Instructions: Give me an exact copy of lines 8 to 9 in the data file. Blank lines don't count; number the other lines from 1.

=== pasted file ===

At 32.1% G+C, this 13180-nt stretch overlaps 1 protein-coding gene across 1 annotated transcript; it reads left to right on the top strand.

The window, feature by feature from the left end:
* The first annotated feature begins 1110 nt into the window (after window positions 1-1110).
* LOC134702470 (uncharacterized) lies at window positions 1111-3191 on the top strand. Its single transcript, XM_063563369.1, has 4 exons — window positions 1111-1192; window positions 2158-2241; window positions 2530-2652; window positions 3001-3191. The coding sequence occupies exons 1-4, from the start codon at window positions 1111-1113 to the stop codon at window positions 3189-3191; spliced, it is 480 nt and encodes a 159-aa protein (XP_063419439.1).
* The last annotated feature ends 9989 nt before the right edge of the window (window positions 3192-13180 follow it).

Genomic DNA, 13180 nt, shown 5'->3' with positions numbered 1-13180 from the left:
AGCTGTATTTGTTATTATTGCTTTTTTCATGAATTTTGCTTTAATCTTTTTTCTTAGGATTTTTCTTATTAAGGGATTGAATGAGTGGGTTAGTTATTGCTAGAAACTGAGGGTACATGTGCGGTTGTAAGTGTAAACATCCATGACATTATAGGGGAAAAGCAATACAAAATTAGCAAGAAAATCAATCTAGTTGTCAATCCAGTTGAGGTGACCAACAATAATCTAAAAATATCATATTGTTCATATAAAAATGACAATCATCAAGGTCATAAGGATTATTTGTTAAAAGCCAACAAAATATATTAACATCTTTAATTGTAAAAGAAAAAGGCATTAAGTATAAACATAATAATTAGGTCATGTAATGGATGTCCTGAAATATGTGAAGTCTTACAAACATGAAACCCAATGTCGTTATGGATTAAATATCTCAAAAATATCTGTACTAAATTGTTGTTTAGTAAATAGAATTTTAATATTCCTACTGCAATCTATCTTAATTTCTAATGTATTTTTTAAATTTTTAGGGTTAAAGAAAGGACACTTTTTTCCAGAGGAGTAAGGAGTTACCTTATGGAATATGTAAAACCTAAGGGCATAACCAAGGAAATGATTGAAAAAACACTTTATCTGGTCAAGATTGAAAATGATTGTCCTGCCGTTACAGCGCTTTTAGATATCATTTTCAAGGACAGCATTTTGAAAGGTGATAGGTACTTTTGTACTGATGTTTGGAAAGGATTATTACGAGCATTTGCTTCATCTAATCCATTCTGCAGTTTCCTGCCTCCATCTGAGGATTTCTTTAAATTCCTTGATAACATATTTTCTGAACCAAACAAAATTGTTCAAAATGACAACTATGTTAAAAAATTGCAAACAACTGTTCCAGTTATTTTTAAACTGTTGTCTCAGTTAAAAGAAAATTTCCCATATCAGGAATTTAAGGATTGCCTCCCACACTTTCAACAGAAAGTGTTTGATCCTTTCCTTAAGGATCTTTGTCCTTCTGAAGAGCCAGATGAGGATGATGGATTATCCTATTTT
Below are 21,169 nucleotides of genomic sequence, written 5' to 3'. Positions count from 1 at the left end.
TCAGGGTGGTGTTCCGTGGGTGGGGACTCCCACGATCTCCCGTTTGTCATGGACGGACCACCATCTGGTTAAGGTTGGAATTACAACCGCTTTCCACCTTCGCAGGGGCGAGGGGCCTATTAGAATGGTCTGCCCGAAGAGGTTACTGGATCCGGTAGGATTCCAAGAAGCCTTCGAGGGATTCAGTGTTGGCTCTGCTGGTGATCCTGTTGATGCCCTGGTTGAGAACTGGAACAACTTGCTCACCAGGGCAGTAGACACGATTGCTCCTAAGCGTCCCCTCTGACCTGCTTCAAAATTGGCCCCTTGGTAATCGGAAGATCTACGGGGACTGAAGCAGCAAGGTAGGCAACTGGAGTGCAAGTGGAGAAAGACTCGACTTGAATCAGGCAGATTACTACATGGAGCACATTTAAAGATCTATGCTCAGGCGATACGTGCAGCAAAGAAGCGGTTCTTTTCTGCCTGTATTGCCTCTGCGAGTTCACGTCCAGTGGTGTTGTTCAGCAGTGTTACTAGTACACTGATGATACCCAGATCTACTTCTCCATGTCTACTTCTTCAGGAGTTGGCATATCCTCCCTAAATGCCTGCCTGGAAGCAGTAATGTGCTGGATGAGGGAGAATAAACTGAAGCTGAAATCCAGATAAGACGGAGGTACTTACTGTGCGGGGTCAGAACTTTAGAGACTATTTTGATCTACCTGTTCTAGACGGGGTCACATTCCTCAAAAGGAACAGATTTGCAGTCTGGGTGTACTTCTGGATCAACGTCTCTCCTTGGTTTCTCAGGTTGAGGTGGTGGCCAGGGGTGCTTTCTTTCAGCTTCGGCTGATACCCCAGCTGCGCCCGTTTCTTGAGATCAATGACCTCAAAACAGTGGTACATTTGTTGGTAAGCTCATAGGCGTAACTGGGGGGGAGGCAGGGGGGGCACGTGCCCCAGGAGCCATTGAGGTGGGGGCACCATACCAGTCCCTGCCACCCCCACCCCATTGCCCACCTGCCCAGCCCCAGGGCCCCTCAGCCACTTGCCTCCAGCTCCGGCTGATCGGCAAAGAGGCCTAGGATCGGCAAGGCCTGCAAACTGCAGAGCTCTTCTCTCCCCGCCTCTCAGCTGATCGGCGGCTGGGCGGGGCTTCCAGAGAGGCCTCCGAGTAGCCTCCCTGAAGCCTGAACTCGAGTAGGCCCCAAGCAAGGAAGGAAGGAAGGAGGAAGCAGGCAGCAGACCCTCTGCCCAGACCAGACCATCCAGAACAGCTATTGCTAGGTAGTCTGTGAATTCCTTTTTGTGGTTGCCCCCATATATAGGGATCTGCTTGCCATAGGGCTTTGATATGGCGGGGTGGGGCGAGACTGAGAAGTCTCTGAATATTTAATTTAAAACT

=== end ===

Below are 21,169 nucleotides of genomic sequence, written 5' to 3'. Positions count from 1 at the left end.
TCAGGGTGGTGTTCCGTGGGTGGGGACTCCCACGATCTCCCGTTTGTCATGGACGGACCACCATCTGGTTAAGGTTGGAATTACAACCGCTTTCCACCTTCGCAGGGGCGAGGGGCCTATTAGAATGGTCTGCCCGAAGAGGTTACTGGATCCGGTAGGATTCCAAGAAGCCTTCGAGGGATTCAGTGTTGGCTCTGCTGGTGATCCTGTTGATGCCCTGGTTGAGAACTGGAACAACTTGCTCACCAGGGCAGTAGACACGATTGCTCCTAAGCGTCCCCTCTGACCTGCTTCAAAATTGGCCCCTTGGTAATCGGAAGATCTACGGGGACTGAAGCAGCAAGGTAGGCAACTGGAGTGCAAGTGGAGAAAGACTCGACTTGAATCAGGCAGATTACTACATGGAGCACATTTAAAGATCTATGCTCAGGCGATACGTGCAGCAAAGAAGCGGTTCTTTTCTGCCTGTATTGCCTCTGCGAGTTCACGTCCAGTGGTGTTGTTCAGCAGTGTTACTAGTACACTGATGATACCCAGATCTACTTCTCCATGTCTACTTCTTCAGGAGTTGGCATATCCTCCCTAAATGCCTGCCTGGAAGCAGTAATGTGCTGGATGAGGGAGAATAAACTGAAGCTGAAATCCAGATAAGACGGAGGTACTTACTGTGCGGGGTCAGAACTTTAGAGACTATTTTGATCTACCTGTTCTAGACGGGGTCACATTCCTCAAAAGGAACAGATTTGCAGTCTGGGTGTACTTCTGGATCAACGTCTCTCCTTGGTTTCTCAGGTTGAGGTGGTGGCCAGGGGTGCTTTCTTTCAGCTTCGGCTGATACCCCAGCTGCGCCCGTTTCTTGAGATCAATGACCTCAAAACAGTGGTACATTTGTTGGTAAGCTCATAGGCGTAACTGGGGGGGAGGCAGGGGGGGCACGTGCCCCAGGAGCCATTGAGGTGGGGGCACCATACCAGTCCCTGCCACCCCCACCCCATTGCCCACCTGCCCAGCCCCAGGGCCCCTCAGCCACTTGCCTCCAGCTCCGGCTGATCGGCAAAGAGGCCTAGGATCGGCAAGGCCTGCAAACTGCAGAGCTCTTCTCTCCCCGCCTCTCAGCTGATCGGCGGCTGGGCGGGGCTTCCAGAGAGGCCTCCGAGTAGCCTCCCTGAAGCCTGAACTCGAGTAGGCCCCAAGCAAGGAAGGAAGGAAGGAGGAAGCAGGCAGCAGACCCTCTGCCCAGACCAGACCATCCAGAACAGCTATTGCTAGGTAGTCTGTGAATTCCTTTTTGTGGTTGCCCCCATATATAGGGATCTGCTTGCCATAGGGCTTTGATATGGCGGGGTGGGGCGAGACTGAGAAGTCTCTGAATATTTAATTTAAAACT